That second half saw Purce exploit her matchup in the 52nd minute. In the 62nd minute, she created a shot on goal, and she was able to get another good ball into the penalty area 12 minutes later. In all, Purce created a game-high four chances, and if it wasn’t for Horan’s seven tackles, Purce would have led the game in that category, too (six).



What makes moments like these even more dangerous is the fact that Purce is not really a wing back. At least, she wasn’t a defender until this season. Though the Breakers fooled around with Purce at right back to start last season, she is trained as an attacker, almost exclusively playing that position through her four-year career at Harvard. Now in her second season of professional soccer, Purce is being converted to a role that has previously intrigued the U.S. Women’s National Team staff, part of the reason she got brief look from Jill Ellis last July.


But if Purce can maintain the attacking instincts that got her into the NWSL, imagine how dangerous these GIF’d moments become. Beating fullbacks, Purce is not just a player that’s going to look to play in a good ball. Instead, she is somebody who can move toward goal with authority, forcing defenses to commit to her instead of just preparing for the next pass.


That context makes Purce’s position switch in a high-reward scenario. As Portland showed late in their first two games, against North Carolina and Chicago, Purce can still play as an attacker, and when the team’s full complement of players comes in, the Thorns will havbe the flexibility to get her forward more often. But if she can, in time, be fully converted to this new, wingback role, Ellis’ curiosity could be rekindled.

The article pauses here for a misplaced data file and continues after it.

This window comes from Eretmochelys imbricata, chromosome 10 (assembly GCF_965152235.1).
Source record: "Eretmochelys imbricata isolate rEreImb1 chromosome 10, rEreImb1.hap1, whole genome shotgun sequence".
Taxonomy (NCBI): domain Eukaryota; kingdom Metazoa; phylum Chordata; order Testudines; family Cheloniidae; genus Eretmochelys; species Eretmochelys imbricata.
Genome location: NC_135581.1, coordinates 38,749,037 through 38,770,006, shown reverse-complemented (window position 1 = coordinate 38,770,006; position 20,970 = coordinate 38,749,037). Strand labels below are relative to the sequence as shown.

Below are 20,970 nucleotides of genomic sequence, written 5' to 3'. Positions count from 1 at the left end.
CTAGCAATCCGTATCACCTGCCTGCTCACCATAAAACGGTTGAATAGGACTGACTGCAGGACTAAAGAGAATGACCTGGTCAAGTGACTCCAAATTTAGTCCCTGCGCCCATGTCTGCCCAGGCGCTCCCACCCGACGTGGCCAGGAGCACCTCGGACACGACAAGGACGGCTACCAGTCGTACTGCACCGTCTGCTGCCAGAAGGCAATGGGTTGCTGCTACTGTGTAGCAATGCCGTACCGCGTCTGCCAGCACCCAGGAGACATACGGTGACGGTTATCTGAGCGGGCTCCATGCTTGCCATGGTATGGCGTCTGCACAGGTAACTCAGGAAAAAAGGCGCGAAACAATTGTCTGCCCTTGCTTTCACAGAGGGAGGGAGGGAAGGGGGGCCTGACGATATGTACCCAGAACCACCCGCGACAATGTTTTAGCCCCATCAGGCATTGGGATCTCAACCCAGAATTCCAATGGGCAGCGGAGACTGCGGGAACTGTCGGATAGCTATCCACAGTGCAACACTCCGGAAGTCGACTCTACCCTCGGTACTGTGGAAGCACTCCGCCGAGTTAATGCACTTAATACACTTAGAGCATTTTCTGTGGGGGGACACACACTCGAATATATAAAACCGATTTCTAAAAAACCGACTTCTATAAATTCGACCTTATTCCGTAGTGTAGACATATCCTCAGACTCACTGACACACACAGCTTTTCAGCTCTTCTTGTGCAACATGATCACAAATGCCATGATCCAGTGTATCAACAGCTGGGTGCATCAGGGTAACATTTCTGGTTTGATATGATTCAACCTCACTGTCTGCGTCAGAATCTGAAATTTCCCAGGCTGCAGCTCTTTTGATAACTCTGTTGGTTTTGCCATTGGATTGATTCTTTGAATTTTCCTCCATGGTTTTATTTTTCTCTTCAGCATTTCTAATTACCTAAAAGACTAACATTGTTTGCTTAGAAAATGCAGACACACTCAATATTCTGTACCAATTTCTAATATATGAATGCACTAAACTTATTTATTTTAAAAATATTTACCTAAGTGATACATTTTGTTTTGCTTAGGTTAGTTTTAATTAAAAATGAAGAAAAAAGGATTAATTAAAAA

One good game does not a switch make, though, but in the season’s previous two games, there’s been a consistent, upward arc. Opening the season against North Carolina, Purce had few opportunities to try and beat Courage fullback Jaelene Hinkle one-on-one. Such is life against good teams on the road. A week later in Chicago, though, Purce showed what her athleticism could do in pressing Red Stars' left back Sarah Gorden, producing multiple moments like this one.



Sunday’s match at home, however, was the first glimpse of Purce’s full power. With no choice but to prioritize managing the likes of Horan and Sinclair, Orlando had to bet on a slower learning curve to Purce’s new position. Instead, they got a player whose one-on-one ability already rivals any fullback’s in the NWSL.


She’s going to get better, too. Perhaps that improvement won’t be as dramatic as these first two months have been. The nuances, after all, can be far more complicated than the obvious. But as she matures over the course of this season, Purce is still going to have Horan and Sinclair drawing attention. She’s going to have the likes of Tobin Heath, Ana Crnogorčeviç and Hayley Raso to occupy defenders. And she’s going to have Andressinha to help get her the ball. In the years to come, teams may have to pay more attention, but in the interim, Purce has a runway to improve.


The Thorns felt fortunate when Purce fell to them in this winter’s Dispersal Draft, but nobody was sure how quickly she’d adjust--particularly with the knowledge that Australian Ellie Carpenter would be arriving later this season. Now, she is not only meeting her challenge, she’s forcing the league to adjust to her.